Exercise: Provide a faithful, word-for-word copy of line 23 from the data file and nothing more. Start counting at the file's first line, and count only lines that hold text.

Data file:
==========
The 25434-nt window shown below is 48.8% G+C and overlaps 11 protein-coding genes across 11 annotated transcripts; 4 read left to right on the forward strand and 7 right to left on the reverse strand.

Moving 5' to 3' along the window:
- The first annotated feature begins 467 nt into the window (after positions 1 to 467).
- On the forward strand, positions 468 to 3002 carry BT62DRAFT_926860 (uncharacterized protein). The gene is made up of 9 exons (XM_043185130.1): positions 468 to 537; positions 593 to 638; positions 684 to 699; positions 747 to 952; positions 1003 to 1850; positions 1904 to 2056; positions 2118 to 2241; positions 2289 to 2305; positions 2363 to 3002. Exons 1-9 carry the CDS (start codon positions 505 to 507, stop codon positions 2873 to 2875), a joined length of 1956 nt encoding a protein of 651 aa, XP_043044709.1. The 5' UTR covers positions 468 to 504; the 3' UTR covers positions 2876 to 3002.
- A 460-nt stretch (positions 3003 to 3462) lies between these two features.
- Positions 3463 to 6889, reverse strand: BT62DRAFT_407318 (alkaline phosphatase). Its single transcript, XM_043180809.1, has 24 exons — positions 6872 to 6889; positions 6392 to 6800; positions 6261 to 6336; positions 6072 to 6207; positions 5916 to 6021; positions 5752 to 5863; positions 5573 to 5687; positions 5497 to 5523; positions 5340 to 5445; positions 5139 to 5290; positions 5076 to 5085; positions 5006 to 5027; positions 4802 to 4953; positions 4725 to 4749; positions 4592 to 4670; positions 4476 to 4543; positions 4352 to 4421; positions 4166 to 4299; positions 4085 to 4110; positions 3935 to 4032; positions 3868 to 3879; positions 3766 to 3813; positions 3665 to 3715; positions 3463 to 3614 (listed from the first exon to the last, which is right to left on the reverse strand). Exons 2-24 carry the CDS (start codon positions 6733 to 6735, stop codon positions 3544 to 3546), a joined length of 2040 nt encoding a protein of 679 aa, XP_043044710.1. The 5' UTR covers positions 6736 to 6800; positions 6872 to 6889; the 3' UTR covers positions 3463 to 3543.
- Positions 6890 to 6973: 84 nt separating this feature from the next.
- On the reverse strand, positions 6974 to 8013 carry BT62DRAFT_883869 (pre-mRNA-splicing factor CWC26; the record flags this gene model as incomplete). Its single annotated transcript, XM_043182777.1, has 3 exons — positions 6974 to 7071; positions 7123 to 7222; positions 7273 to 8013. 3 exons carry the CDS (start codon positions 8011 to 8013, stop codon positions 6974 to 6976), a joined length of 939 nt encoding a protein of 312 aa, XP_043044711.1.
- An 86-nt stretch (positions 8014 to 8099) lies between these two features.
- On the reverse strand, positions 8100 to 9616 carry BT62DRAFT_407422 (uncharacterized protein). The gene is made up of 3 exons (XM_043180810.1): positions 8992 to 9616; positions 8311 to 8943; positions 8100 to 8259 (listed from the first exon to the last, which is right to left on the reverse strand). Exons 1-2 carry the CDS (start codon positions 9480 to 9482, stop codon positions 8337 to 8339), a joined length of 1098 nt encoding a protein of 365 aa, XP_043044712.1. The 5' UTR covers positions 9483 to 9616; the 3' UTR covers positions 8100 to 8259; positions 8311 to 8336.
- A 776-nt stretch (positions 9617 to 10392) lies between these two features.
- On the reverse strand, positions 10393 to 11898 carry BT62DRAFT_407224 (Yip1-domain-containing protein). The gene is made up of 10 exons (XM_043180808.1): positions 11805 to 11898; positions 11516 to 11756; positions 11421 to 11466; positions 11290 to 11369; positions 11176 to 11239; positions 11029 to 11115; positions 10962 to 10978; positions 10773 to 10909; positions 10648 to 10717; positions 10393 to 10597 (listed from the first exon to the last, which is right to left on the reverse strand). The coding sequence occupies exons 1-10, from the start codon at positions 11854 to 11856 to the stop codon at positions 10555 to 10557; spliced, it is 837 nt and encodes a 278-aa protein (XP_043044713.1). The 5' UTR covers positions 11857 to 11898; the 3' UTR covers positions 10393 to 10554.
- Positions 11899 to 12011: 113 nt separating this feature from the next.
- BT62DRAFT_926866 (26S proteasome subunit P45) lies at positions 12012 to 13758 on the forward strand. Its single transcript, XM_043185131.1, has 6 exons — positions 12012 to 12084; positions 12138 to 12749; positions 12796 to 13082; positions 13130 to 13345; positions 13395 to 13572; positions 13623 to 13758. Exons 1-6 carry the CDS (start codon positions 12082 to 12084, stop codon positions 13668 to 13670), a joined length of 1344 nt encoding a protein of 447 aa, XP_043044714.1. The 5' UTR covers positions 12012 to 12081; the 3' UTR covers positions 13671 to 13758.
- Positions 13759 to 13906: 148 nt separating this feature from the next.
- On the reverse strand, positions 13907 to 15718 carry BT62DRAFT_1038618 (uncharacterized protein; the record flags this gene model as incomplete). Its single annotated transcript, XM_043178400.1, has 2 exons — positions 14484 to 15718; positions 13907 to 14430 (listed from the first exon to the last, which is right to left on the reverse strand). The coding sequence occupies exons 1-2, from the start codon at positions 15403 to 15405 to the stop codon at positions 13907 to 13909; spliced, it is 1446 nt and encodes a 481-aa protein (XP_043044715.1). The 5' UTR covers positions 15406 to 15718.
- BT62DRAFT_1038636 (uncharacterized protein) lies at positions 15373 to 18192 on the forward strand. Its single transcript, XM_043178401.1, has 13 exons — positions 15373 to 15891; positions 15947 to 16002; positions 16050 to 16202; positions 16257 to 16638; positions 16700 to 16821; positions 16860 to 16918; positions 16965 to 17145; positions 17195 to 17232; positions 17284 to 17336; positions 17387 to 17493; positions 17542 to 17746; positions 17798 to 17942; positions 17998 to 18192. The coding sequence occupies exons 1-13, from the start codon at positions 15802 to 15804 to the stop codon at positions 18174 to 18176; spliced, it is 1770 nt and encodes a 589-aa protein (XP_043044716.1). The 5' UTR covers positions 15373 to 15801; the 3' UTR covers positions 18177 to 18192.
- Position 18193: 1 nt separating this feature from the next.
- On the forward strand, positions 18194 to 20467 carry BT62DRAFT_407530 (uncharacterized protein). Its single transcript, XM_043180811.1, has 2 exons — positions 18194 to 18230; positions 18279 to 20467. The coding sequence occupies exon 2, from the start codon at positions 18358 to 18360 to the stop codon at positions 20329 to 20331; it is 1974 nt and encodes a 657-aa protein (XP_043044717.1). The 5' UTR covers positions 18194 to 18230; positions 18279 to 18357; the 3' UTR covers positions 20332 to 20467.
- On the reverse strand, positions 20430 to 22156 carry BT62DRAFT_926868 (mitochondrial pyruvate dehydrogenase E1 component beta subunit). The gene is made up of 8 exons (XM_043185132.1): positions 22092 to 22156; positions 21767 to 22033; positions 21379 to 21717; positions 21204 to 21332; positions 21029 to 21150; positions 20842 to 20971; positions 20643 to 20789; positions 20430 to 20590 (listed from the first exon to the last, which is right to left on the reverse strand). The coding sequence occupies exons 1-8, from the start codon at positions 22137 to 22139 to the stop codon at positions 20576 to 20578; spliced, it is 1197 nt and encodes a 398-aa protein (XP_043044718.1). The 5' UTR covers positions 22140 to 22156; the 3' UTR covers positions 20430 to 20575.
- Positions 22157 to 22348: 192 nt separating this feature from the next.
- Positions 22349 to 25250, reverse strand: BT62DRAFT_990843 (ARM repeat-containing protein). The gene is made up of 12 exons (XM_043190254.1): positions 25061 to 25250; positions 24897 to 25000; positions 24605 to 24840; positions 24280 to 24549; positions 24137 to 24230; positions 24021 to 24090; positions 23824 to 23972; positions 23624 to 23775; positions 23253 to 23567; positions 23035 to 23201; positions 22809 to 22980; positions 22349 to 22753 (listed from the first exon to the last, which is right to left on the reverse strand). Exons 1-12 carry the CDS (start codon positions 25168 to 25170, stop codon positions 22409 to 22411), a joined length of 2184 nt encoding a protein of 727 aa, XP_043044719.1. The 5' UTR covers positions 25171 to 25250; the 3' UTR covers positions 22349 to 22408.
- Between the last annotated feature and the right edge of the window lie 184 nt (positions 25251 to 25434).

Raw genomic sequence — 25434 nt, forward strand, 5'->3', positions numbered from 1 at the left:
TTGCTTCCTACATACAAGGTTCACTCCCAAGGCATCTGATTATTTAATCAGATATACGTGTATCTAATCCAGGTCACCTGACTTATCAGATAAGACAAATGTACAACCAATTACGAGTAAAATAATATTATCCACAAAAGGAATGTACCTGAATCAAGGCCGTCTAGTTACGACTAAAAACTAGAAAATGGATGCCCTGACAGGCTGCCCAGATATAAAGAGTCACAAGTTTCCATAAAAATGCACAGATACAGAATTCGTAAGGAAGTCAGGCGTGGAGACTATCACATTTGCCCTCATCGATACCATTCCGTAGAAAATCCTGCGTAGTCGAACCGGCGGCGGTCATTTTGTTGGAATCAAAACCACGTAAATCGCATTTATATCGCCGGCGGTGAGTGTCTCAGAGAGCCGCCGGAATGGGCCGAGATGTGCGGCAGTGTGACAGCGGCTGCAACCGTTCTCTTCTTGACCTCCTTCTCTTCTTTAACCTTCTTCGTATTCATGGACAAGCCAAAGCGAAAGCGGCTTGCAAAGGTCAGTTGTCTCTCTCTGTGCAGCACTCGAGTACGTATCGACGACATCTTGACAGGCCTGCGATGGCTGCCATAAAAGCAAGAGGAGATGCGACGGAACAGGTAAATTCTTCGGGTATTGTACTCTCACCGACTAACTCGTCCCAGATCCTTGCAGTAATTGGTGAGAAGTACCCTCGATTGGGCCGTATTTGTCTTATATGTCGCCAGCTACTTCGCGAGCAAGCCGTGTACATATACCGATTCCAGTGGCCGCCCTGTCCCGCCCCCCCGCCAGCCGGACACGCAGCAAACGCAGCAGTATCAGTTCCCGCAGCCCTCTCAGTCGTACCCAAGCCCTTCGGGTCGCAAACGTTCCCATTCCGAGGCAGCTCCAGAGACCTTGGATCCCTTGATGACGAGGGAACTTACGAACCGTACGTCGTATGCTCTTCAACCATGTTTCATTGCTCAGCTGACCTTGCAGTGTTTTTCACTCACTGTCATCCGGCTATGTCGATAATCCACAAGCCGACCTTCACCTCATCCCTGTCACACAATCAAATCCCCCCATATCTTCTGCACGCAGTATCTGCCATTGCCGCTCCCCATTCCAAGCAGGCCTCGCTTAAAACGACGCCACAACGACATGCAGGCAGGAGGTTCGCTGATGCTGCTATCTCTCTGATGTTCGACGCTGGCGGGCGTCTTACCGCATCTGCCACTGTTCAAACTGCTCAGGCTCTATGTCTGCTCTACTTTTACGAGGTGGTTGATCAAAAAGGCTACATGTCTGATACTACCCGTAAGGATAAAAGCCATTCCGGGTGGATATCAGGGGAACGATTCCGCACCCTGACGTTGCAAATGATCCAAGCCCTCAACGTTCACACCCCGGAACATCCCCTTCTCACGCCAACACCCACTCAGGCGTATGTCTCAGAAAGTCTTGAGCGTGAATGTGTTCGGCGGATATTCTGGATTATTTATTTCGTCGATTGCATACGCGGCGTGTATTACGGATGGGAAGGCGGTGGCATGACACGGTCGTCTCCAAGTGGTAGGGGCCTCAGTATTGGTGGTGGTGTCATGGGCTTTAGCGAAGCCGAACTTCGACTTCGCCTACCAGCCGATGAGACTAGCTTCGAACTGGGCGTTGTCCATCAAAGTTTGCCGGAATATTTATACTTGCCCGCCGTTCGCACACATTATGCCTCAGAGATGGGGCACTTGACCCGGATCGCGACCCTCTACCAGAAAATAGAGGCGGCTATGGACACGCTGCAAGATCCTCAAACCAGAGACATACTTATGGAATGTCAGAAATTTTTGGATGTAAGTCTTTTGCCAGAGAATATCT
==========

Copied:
- Between the last annotated feature and the right edge of the window lie 184 nt (positions 25251 to 25434).